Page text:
Just like birthdays, family reunions and Christmas mornings, there are dance moments that measure milestones in my life, evoke memories and shape the way I navigate the world:

  • Standing in a dance studio, geared up head-to-toe in ballet gear, and having no clue what was going to happen next
  • The waltz scene by the river in An American in Paris
  • Seeing La La La Human Steps at the Jubilee for my big 15th birthday
  • Finding out the hanging meat & underpants performance I convinced myself I made up was in fact a reality, courtesy of Brian Webb


These dance moments reflected the experiences of others, the possibilities of the moving body* and the courage to express opinions and feelings in a way nothing else has or likely will for me.


Ben Cameron, Program Director, Arts, at the Doris Duke Charitable Foundation, when he was in town as part of the Percolate Speaker Series spoke about the importance of arts participation. He shared an insight that Americans were, in part, so invested in sport because they saw many images of J.F.K. participating in sporting activities and mirrored that in their own lives. This notion really struck a chord with me: one of the reasons I was so drawn to dance was that it was easy for me to transport the dancers’ experience to my own.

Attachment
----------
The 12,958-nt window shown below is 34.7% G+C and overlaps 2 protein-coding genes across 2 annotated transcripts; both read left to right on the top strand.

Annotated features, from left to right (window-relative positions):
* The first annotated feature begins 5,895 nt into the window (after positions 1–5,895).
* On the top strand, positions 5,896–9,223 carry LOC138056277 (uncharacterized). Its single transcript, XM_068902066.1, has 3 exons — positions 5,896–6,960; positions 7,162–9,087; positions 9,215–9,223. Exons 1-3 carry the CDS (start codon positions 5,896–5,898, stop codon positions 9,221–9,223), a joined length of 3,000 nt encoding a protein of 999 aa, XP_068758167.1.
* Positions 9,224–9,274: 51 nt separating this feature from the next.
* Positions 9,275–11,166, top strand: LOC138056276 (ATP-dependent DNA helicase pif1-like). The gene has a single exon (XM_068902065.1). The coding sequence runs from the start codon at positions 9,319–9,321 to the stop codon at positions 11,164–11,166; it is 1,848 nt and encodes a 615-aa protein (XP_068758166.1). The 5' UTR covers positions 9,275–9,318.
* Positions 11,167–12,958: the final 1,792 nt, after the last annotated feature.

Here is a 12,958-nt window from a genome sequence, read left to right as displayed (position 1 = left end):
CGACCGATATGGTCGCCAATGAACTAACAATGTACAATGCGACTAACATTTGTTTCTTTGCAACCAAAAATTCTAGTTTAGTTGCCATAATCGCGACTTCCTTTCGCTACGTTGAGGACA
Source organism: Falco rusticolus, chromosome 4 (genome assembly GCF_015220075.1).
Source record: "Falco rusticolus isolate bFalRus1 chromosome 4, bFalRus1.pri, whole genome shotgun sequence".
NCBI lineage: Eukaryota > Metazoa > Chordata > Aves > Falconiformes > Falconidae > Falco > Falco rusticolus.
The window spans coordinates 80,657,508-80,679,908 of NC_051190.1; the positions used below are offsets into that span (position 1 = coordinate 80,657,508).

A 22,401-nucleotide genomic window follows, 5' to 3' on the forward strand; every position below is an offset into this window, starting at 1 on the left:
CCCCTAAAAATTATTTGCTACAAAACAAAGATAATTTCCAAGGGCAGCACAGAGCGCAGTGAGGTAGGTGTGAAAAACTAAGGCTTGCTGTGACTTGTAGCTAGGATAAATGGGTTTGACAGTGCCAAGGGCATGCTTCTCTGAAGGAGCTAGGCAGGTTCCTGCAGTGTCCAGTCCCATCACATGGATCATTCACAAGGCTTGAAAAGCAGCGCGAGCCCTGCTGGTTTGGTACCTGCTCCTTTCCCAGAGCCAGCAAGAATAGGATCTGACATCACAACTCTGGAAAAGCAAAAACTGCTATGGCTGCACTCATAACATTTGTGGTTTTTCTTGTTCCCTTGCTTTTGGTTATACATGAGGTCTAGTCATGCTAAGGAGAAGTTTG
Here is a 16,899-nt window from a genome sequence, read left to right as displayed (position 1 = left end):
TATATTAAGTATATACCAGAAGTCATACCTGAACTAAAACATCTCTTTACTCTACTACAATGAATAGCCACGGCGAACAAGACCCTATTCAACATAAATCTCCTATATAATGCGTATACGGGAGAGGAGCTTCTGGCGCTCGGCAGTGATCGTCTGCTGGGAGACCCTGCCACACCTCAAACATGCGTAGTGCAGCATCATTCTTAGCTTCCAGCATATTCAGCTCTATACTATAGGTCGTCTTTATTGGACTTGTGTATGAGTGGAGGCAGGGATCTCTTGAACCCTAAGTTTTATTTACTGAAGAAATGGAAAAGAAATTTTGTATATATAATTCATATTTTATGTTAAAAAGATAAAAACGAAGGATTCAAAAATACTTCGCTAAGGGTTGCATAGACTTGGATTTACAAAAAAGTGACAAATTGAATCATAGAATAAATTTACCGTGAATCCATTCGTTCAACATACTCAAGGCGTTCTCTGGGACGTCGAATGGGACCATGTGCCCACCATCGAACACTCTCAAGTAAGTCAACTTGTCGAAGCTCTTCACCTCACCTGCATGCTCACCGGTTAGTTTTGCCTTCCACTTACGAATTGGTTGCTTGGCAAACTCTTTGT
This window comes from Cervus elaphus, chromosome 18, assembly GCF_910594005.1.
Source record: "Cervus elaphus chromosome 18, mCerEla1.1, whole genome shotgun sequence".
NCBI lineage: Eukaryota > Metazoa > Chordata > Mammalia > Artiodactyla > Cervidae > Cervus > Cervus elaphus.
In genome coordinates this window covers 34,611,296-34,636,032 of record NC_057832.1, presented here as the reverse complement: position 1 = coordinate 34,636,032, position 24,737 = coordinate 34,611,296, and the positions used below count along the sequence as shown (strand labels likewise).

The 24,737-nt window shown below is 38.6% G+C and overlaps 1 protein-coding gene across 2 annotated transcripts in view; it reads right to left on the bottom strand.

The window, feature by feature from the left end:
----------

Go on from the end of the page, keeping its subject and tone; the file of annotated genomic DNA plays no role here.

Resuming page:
It got me thinking that the opportunity to experience dance from a young age, both as a student and an audience member, also gave me the confidence to participate in other types of art, whether it was going to an opera or a gallery.

Having a connection to one art form made it easy to put my trust in all artists that their work would inspire, challenge and entertain.


Just as we trust dentists to keep our teeth healthy, police officers to keep us safe and teachers to educate us – I trust artists to share their stories, to find the amazing connections that bring us all together and archive the human experience in all its permutations. It’s an incredible calling that takes sacrifice, bravery and dedication.


The third item on my list of memorable dance moments, La La La Human Steps, came full circle this year when Louise Lacavalier returned to Edmonton to perform new work as part of the BWDC season.

Louise Lecavalier